The proposal from Sens. Alexander and Murray, who serve as the chair and ranking member of the Senate Committee on Health, Education, Labor, and Pensions, does include two years worth of cost-sharing reduction payments, which help lower the costs of premiums for consumers, but the chair pushed back on the notion that the payments equal a bailout.

“We are having the strongest possible language in the Alexander-Murray agreement to make sure the cost-sharing reduction payments for 2018 and 2019 benefit the low income Americans to help them pay for their insurance and don’t benefit the insurance companies,” Sen. Alexander told reporters at the HELP committee on Wednesday.

Senate Minority Leader Chuck Schumer was a bit more frank: “The president ought to start understanding what’s in the legislation before he tweets,” he said. “The Murray-Alexander bill specifically prohibited companies from getting CSR payments. There would be no double dipping.”

Such was the dilemma facing Senators on Wednesday. After working to craft a deal to stabilize the insurance markets, selling it to the Republicans in Congress and the White House who want the Affordable Care Act repealed began presenting its own set of challenges shortly after the two sides announced they had a plan.

For his part, Alexander said the plan includes provisions that could be considered victories for Republicans who have been trying to nix Obamacare for the greater part of the past eight years. The two sides agreed to expand access to waivers that allow states to offer plans that don’t meet all of the requirements under Obamacare, something Republicans have been pushing for. They also agreed to expand access to catastrophic plans—the low-premium, high-deductible insurance plans that are currently only available to young people on the individual marketplace. The plan would also redirect funding that could be used by the states to help people enroll, outreach that Democrats have blasted Trump for seeking to undercut.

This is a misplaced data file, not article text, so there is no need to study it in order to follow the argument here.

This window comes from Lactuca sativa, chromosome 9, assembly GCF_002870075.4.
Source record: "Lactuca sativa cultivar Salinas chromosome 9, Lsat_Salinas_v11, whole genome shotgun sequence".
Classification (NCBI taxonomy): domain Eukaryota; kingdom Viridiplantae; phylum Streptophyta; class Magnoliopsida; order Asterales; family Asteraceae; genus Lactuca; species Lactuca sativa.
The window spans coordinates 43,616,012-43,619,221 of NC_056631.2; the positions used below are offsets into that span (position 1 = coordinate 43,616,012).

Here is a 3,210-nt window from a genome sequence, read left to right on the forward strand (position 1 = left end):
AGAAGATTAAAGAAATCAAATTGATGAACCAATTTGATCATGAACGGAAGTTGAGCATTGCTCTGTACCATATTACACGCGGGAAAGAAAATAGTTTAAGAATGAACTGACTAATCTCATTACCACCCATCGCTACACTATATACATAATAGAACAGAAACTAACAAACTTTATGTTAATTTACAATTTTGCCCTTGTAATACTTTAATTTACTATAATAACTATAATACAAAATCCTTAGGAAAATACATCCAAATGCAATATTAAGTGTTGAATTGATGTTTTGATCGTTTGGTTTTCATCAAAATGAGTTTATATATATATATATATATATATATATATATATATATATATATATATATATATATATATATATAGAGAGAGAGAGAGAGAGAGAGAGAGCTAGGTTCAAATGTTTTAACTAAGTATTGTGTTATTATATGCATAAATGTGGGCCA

The point of the bill, Alexander said on the Senate floor on …read more

Source:: Time – Politics

Federal Judge Orders Trump Administration to Allow Undocumented Immigrant to Have Abortion

(WASHINGTON) — A judge has ordered the federal government to allow a pregnant 17-year old immigrant who entered the country illegally to undergo an abortion.

U.S. District Court Judge Tanya Chutkan ordered Wednesday that authorities either transport the woman or allow her to be transported by others to the clinic.

The case originated in Texas, where the unnamed woman is being held by federal immigration authorities, and was brought to the Washington court by the American Civil Liberties Union.

The woman has already received a court order permitting her to have the abortion, but officials refused to transport her or temporarily release her so supporters could transport her to the clinic.

In a testy exchange with government lawyers Wednesday, Judge Chutkan said she was “astounded” by the government’s position.

…read more

Source:: Time – Politics